Filmmakers utilize natural and artificial light to manipulate the mood of a scene and achieve different goals.
Being able to control lighting in film is so important, as filmmaking is all about designing a look from scratch and then carrying that out on the shoot. Lighting affects perception and can leave a lasting impression on the viewer. For example, bright and colourful lighting creates the idea of a happy environment and cheerful actors, whereas dark shadows and low lighting become synonymous with dark and sinister setting and characters, such as you often find in horror movies.
Things to remember about lighting your scene;
Poor lighting means more time in the editing room.
Don’t underestimate the importance of lighting. Check, double check and triple check your footage to make sure the lighting correctly represents the mood you are aiming for, otherwise your post- production team will have a lot more trouble trying to create this effect. Tests should be carried out before shooting.
Hard vs Soft Lighting
Light quality can be characterised by how ‘hard’ or ‘soft’ the shadow produced is. A sharp, well-defined shadow edge is known as a hard light which is similar to the light produced by the sun. A softer, less defined shadow edge is the soft light, like that of a cloudy day, and is often used during interviews and lighting people, as it is more forgiving, but harder to control.
Primary Light Sources
A popular technique in film lighting is to use a soft light source from the front and a stronger, more directional light from the back, so that your subject stands out. The soft frontal light is known as the fill light; the strong light at the back is known as the backlight. Here are the 3 primary light sources…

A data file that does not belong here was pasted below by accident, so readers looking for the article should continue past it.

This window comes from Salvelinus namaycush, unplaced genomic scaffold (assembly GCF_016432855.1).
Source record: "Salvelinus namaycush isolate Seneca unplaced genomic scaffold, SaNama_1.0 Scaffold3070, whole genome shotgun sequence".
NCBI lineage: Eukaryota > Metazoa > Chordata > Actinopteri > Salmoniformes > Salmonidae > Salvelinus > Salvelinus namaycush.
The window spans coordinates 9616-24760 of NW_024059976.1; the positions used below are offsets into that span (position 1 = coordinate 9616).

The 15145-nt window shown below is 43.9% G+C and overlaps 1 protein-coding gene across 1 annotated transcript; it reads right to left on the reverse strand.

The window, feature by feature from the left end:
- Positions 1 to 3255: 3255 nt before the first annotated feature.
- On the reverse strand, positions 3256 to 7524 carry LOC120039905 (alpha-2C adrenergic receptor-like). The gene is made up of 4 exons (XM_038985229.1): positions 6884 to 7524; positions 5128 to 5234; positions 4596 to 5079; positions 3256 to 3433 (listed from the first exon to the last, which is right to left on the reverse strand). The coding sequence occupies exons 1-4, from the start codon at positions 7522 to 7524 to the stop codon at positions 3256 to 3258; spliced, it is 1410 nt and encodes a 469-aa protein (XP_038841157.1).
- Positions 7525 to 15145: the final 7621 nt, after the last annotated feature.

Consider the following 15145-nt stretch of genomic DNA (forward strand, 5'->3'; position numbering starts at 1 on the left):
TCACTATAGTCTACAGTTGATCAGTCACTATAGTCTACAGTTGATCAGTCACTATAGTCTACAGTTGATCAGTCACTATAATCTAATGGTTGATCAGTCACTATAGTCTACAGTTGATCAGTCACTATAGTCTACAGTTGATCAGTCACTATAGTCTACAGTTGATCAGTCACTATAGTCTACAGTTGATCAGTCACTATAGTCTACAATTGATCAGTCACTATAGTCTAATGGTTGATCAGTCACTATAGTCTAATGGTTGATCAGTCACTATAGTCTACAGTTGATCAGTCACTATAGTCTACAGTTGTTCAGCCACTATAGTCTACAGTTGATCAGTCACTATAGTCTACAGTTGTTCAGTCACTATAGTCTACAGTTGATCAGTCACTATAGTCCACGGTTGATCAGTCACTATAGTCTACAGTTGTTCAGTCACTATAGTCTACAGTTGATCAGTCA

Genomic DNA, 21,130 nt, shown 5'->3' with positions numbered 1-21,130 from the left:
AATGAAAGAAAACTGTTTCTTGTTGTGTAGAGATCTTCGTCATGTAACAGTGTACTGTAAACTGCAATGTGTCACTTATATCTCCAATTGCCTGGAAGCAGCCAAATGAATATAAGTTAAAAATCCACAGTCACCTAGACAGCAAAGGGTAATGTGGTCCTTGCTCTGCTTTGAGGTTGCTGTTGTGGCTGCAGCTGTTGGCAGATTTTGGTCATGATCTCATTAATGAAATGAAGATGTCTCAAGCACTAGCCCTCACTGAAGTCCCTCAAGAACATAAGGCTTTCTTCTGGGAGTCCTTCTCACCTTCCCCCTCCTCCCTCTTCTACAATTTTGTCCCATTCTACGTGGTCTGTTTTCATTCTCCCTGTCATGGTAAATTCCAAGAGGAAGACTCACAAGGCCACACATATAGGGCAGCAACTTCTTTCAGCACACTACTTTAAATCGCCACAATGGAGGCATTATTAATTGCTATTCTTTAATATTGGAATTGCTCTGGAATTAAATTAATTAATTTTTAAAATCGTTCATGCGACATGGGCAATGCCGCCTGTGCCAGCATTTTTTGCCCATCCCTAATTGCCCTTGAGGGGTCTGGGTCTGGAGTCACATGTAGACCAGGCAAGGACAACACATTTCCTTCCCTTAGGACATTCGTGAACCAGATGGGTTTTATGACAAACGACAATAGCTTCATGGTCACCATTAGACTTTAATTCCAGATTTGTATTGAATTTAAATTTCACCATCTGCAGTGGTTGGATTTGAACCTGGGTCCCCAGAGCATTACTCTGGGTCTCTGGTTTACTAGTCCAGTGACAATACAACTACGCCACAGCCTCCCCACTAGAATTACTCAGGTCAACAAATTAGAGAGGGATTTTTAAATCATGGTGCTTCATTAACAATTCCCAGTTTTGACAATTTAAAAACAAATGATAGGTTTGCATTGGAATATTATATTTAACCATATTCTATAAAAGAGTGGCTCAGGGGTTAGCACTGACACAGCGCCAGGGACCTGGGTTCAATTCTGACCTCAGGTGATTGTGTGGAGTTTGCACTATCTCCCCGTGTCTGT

• Key light:
This is the primary light and establishes a light quality for the shot. Usually, the key light is placed to the side of or directly above the camera and is the main light that helps light the subject of the video.
• Fill Light:
Fill light is the secondary light source designed to ‘fill-in’ shadows created by the key light. The fill light is often thought of as the mood indicator and is normally placed on the opposite side from the key light.
• Back Light:
The back light is placed on the back of the subject you are shooting, helping to distinguish the subject from the background of the scene and give them a three-dimensional look on camera. The backlight increases contrast, reduces “muddiness” and enhances perceived sharpness.
Key questions to ask yourself;
Before setting up the lighting, you need to consider these key questions, which will help when designing the light your scene will need.
- What is the mood and tone of the scene?
- How does the time of day affect the scene?
- Do people move around the scene, and if so, how will this affect your lighting?
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